Unreal Engine 5 was recently released with many amazing, ground-breaking features, but it is not the only game engine that can provide realistic graphics in the gaming market. Godot is one of the market’s other players who is evolving alongside the gaming industry. Godot is about to release its new version, Godot 4, which will also include many features that will help you decide which one is best for your next game.
So, in this article, I compared two modern game engines (Unreal Engine 5 vs Godot 4) against each other, taking many factors into account to help us decide which is better for you.
Ease of Use
This is a difficult question to answer because both engines are still new but not significantly different from previous versions, but both have many major changes that improve the workflow, so ui and workflow wise both are good, but Godot may feel easier for many people workflow wise, and ui may appear better in Unreal, but it depends on individual to individual.
Making 2D games is easier in Godot, but starting with 3D in Unreal may be easier because it is a 3D first engine.
This one is quite clear but also quite close. In Unreal Engine 5, Lumen was introduced, and it is basically a dynamic global illumination system, and also in Godot 4, SDFGI was introduced, which is also a global illumination system.
Despite having many differences between both lighting systems, both look extremely good and also quite realistic, but from demos I’ve seen, Unreal Engine 5’s lumen looks better, and it may be because Godot 4’s SDFGI is still under development, so it may look better in the future, but right now it may be close, but Unreal is simply better.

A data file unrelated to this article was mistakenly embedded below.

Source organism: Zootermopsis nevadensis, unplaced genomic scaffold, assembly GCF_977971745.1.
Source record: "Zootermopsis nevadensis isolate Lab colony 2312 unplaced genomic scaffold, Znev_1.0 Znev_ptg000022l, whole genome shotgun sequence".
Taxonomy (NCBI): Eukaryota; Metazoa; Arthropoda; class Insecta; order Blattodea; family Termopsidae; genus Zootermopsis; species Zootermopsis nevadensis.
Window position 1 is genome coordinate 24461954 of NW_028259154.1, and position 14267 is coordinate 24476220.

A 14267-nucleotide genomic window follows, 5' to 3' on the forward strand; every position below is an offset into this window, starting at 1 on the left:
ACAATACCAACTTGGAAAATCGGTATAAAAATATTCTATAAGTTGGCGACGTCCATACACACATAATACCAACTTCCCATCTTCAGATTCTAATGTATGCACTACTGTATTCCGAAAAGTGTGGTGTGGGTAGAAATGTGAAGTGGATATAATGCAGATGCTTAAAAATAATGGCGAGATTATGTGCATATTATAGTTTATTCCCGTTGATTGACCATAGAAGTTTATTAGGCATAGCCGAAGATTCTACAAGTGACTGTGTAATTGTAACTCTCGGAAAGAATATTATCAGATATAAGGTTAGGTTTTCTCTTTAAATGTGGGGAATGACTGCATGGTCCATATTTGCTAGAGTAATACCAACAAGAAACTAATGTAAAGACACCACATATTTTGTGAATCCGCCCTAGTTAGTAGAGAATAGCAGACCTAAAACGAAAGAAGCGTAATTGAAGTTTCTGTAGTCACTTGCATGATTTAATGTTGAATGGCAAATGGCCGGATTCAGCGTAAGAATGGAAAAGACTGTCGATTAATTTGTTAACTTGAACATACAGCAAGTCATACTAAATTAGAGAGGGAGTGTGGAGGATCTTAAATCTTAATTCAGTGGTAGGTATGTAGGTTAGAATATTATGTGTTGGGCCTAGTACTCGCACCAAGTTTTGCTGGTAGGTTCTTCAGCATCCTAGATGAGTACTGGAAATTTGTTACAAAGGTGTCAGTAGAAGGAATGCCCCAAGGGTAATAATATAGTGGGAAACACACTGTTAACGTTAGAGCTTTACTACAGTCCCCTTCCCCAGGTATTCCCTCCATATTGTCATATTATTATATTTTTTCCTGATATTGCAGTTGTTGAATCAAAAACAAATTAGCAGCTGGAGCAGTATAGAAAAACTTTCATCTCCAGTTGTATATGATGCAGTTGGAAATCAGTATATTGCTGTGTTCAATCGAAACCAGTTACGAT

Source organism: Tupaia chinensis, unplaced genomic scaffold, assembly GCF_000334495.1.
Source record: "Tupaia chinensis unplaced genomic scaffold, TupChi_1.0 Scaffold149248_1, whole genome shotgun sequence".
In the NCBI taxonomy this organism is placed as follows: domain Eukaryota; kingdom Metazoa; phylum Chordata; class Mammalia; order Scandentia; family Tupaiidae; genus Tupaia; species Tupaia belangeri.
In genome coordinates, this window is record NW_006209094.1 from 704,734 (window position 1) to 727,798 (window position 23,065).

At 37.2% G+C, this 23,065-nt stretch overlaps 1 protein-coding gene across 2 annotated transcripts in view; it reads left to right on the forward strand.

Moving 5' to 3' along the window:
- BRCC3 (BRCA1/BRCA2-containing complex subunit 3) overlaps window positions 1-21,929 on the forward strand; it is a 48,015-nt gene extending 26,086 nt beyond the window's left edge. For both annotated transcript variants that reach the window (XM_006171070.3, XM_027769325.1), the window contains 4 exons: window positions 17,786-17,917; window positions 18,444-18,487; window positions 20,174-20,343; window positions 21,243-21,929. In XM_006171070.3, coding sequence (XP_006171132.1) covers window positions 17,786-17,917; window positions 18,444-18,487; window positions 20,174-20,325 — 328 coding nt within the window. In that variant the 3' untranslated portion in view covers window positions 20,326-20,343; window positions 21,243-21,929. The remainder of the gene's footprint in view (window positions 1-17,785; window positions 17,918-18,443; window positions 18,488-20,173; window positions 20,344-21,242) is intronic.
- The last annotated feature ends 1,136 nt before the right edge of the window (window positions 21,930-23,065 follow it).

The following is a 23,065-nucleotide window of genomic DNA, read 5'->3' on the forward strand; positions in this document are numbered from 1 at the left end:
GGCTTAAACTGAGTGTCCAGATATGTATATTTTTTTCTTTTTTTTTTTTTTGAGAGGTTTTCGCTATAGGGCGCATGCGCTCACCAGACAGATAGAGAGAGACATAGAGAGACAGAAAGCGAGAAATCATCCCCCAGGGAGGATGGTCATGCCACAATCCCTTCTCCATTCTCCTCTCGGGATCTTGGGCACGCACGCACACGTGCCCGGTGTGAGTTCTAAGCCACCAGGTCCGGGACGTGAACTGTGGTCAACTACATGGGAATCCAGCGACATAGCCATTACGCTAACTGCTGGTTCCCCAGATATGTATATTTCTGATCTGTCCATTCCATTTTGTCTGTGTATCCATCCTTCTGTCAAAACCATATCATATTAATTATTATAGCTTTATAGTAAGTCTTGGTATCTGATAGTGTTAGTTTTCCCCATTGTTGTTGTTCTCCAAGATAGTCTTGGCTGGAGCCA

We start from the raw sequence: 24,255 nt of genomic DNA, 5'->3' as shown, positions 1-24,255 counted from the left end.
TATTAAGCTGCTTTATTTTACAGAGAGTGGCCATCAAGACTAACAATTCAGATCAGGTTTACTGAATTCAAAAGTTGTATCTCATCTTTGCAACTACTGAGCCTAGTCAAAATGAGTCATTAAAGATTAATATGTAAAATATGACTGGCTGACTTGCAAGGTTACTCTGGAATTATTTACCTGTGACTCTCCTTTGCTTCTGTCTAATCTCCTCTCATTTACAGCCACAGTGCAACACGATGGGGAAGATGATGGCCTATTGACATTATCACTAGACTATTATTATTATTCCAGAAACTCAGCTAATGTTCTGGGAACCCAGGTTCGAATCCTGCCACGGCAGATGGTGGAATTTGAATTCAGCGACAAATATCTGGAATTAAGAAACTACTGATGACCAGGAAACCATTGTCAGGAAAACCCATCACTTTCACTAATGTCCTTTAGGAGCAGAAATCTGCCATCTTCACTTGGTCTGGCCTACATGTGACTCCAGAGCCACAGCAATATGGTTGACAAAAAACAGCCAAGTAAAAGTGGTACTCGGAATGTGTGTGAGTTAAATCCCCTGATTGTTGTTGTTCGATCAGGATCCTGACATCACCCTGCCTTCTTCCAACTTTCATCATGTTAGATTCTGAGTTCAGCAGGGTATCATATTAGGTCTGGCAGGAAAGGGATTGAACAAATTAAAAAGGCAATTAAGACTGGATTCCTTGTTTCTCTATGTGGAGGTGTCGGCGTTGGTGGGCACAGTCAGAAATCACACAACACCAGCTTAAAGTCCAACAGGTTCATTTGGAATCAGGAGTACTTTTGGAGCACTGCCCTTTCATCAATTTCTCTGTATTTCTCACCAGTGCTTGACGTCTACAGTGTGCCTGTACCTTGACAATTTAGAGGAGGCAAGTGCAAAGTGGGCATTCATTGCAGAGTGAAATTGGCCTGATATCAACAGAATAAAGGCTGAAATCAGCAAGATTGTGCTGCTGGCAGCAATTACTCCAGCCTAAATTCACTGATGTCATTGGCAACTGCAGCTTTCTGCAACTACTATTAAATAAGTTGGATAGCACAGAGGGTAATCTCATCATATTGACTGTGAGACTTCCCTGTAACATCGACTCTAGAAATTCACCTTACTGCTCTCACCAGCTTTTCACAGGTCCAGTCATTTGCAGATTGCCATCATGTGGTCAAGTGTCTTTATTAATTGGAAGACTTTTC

But the thing that became a game changer for Unreal is Nanite. Nanite is Unreal Engine 5’s virtualized geometry system which uses a new internal mesh format and rendering technology to render pixel-scale detail and high object counts. It intelligently does work on only the details that can be perceived and no more. Nanite’s data format is also highly compressed and supports fine-grained streaming with an automatic level of detail. This means you can have a huge open world with an insane level of detail without worrying about performance, and this is where I think the Unreal Engine is a game changer in the gaming world.
Winner:- Unreal Engine 5
Both engines are well-known in the game development community, so it’s no surprise that they have large user bases. Let’s take a look at how many people follow each subreddit: The Godot subreddit has 85.5k members, while the Unreal Engine subreddit has 165k.
I realise that these figures don’t say much. But it’s still a reasonable comparison: the unreal community has more people, which means there are more questions and, more importantly, more answers. Of course, there will be a larger pool of information.
Winner:- Unreal Engine 5
Both engines have this type of visual code editor (Blueprint in Unreal Engine 5 and visual script in Godot 4). However, Unreal’s Blueprint outperforms Godot’s visual script in every way.
The main programming language for Unreal is C++, and the main programming language for Godot is GD Script, which is a python-like language. C++, in my opinion, has a higher learning curve than Godot and GD Script, but it is easier to learn and write, and it has well-documented documentation.
So, if you want a simpler language, Godot is preferable, but if you want a popular language, Unreal is simply superior.